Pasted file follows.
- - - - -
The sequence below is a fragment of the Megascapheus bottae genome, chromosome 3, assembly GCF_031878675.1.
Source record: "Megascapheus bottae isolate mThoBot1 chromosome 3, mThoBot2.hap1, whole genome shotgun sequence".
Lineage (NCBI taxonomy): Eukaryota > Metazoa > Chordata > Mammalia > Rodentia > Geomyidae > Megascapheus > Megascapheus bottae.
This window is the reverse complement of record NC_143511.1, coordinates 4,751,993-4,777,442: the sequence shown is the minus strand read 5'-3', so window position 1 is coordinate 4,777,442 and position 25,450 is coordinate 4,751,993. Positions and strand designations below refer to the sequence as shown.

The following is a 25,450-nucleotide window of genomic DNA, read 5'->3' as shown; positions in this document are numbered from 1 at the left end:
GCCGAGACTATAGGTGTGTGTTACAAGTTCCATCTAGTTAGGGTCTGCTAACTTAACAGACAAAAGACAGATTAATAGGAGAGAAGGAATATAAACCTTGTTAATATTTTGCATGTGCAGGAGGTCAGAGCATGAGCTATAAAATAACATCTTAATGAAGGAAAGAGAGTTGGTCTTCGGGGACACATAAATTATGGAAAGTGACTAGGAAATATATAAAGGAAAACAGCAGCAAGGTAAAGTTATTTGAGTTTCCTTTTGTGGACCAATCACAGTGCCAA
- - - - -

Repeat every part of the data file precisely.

The sequence below is a fragment of the Megascapheus bottae genome, chromosome 3, assembly GCF_031878675.1.
Source record: "Megascapheus bottae isolate mThoBot1 chromosome 3, mThoBot2.hap1, whole genome shotgun sequence".
Lineage (NCBI taxonomy): Eukaryota > Metazoa > Chordata > Mammalia > Rodentia > Geomyidae > Megascapheus > Megascapheus bottae.
This window is the reverse complement of record NC_143511.1, coordinates 4,751,993-4,777,442: the sequence shown is the minus strand read 5'-3', so window position 1 is coordinate 4,777,442 and position 25,450 is coordinate 4,751,993. Positions and strand designations below refer to the sequence as shown.

The following is a 25,450-nucleotide window of genomic DNA, read 5'->3' as shown; positions in this document are numbered from 1 at the left end:
GCCGAGACTATAGGTGTGTGTTACAAGTTCCATCTAGTTAGGGTCTGCTAACTTAACAGACAAAAGACAGATTAATAGGAGAGAAGGAATATAAACCTTGTTAATATTTTGCATGTGCAGGAGGTCAGAGCATGAGCTATAAAATAACATCTTAATGAAGGAAAGAGAGTTGGTCTTCGGGGACACATAAATTATGGAAAGTGACTAGGAAATATATAAAGGAAAACAGCAGCAAGGTAAAGTTATTTGAGTTTCCTTTTGTGGACCAATCACAGTGCCAA